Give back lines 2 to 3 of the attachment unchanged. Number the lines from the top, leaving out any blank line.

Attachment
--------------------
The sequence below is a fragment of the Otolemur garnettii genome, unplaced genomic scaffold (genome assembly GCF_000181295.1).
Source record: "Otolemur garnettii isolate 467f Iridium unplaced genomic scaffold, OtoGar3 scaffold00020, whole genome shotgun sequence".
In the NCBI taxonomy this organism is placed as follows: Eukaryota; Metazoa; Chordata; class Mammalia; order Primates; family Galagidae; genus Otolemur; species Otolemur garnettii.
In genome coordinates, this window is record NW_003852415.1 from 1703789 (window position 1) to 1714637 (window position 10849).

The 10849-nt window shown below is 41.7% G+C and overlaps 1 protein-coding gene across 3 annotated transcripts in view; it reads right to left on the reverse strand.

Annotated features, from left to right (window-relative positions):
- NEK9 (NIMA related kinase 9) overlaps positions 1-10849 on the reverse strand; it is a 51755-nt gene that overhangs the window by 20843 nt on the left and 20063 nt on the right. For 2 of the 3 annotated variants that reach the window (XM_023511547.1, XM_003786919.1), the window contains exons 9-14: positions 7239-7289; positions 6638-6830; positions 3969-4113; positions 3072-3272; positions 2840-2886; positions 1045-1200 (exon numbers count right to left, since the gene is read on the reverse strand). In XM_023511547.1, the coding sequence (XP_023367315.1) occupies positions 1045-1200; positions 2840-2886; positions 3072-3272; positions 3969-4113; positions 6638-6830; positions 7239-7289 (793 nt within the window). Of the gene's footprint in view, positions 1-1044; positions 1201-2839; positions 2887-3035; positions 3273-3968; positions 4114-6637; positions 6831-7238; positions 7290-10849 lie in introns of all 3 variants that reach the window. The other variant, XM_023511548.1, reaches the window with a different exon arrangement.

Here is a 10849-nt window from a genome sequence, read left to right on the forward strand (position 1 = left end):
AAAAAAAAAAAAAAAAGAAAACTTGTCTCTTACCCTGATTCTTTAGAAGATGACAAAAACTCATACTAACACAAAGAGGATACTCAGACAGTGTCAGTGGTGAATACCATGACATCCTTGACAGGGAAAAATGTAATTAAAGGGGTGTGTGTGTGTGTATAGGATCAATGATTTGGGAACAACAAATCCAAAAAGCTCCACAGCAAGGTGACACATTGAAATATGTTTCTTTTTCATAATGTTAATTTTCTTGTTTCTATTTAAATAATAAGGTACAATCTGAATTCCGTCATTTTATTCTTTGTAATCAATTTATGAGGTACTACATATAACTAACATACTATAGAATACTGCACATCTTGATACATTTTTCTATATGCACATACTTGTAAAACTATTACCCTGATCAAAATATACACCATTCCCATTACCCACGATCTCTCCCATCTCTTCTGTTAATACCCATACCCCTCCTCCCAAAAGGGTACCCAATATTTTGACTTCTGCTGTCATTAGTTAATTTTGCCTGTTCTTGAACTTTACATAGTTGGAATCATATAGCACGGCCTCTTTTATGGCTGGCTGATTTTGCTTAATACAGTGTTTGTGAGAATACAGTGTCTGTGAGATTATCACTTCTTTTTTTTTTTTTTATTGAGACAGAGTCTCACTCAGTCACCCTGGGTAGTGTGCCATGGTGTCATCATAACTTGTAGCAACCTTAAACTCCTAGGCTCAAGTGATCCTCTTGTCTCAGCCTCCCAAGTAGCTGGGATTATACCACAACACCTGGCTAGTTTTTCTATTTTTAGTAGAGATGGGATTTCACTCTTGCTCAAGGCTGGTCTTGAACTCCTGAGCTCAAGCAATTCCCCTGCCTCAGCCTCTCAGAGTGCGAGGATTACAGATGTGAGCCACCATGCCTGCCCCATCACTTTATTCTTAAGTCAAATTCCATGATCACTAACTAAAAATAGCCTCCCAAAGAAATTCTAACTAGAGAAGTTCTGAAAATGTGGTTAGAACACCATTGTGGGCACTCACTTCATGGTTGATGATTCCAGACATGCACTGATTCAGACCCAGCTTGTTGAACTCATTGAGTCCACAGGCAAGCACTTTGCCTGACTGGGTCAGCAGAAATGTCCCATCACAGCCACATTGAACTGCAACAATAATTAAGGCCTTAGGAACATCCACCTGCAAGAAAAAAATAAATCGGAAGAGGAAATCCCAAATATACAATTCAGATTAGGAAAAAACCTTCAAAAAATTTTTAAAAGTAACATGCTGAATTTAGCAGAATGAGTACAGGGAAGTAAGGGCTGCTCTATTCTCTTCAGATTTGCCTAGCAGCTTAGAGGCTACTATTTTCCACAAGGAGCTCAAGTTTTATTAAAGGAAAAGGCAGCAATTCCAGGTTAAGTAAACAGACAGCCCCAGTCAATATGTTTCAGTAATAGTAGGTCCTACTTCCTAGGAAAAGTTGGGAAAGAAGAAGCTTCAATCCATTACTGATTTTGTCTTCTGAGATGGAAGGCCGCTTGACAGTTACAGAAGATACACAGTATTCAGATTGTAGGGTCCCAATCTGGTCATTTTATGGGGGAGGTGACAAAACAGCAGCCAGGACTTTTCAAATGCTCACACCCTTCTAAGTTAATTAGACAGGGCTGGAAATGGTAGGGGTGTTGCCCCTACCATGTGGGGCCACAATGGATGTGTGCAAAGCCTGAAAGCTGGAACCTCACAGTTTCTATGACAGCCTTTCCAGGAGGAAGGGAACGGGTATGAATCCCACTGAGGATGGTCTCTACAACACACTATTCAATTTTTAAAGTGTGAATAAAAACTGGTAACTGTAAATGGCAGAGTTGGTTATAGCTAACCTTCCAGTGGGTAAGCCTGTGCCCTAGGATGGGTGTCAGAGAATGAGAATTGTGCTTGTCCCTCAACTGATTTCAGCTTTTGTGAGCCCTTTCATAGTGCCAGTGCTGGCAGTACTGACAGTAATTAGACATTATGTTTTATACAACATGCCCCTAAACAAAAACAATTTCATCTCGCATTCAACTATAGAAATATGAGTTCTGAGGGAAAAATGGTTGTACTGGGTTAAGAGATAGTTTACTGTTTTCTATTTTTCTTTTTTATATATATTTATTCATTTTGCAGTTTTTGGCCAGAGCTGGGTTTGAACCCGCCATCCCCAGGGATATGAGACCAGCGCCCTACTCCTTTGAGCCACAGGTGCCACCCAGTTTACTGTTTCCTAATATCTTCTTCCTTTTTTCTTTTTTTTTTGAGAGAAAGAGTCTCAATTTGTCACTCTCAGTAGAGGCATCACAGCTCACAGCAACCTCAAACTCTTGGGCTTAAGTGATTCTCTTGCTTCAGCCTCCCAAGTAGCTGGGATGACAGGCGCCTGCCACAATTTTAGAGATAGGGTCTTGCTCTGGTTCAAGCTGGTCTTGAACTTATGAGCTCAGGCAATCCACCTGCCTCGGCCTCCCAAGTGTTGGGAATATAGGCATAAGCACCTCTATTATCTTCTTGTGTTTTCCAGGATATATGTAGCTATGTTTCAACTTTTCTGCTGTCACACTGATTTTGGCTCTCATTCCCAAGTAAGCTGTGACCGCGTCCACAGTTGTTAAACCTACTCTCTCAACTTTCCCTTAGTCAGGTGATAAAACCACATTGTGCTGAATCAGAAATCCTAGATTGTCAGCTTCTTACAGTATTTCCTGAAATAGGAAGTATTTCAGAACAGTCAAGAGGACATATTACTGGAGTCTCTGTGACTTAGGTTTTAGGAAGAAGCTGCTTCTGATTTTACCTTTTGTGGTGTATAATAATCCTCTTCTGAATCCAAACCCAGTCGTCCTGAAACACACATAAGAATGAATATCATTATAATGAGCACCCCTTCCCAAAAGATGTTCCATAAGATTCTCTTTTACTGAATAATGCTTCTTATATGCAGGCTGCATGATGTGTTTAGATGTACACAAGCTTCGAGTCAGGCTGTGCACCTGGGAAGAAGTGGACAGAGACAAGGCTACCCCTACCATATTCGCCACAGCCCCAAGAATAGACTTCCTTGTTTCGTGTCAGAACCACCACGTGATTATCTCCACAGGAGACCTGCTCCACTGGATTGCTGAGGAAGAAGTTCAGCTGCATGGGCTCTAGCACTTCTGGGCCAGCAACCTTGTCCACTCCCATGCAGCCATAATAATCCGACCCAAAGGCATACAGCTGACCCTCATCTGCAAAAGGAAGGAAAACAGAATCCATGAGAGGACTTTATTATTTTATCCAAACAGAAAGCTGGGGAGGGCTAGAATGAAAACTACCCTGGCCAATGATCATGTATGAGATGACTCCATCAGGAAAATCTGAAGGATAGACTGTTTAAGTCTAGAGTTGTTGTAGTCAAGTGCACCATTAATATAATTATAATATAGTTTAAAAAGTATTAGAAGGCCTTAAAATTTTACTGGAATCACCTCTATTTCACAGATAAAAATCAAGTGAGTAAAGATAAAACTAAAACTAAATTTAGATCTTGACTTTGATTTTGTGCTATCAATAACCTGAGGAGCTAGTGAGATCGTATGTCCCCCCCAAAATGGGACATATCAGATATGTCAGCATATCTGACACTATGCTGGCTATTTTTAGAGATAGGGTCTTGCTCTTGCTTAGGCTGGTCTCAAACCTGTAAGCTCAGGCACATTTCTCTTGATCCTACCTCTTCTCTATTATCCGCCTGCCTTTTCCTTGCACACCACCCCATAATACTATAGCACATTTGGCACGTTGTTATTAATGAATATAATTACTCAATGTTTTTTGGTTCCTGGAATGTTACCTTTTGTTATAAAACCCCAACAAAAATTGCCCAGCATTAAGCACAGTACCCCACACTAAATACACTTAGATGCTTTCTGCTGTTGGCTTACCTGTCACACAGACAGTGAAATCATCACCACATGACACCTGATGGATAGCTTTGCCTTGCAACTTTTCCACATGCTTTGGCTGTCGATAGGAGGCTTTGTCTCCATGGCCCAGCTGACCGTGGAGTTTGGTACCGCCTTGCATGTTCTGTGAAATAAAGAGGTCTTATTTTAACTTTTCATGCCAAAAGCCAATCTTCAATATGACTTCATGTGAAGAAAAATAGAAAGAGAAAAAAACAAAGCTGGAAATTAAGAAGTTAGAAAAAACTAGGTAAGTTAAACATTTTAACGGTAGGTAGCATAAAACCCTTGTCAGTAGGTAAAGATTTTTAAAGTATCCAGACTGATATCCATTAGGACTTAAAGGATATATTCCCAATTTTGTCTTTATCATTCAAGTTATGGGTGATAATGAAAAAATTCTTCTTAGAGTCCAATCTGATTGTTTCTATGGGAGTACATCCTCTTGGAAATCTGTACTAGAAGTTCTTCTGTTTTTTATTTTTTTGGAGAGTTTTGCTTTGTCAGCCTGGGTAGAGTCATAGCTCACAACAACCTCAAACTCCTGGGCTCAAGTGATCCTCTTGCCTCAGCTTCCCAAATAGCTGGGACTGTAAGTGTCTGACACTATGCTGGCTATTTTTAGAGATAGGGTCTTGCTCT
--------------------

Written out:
Source record: "Otolemur garnettii isolate 467f Iridium unplaced genomic scaffold, OtoGar3 scaffold00020, whole genome shotgun sequence".
In the NCBI taxonomy this organism is placed as follows: Eukaryota; Metazoa; Chordata; class Mammalia; order Primates; family Galagidae; genus Otolemur; species Otolemur garnettii.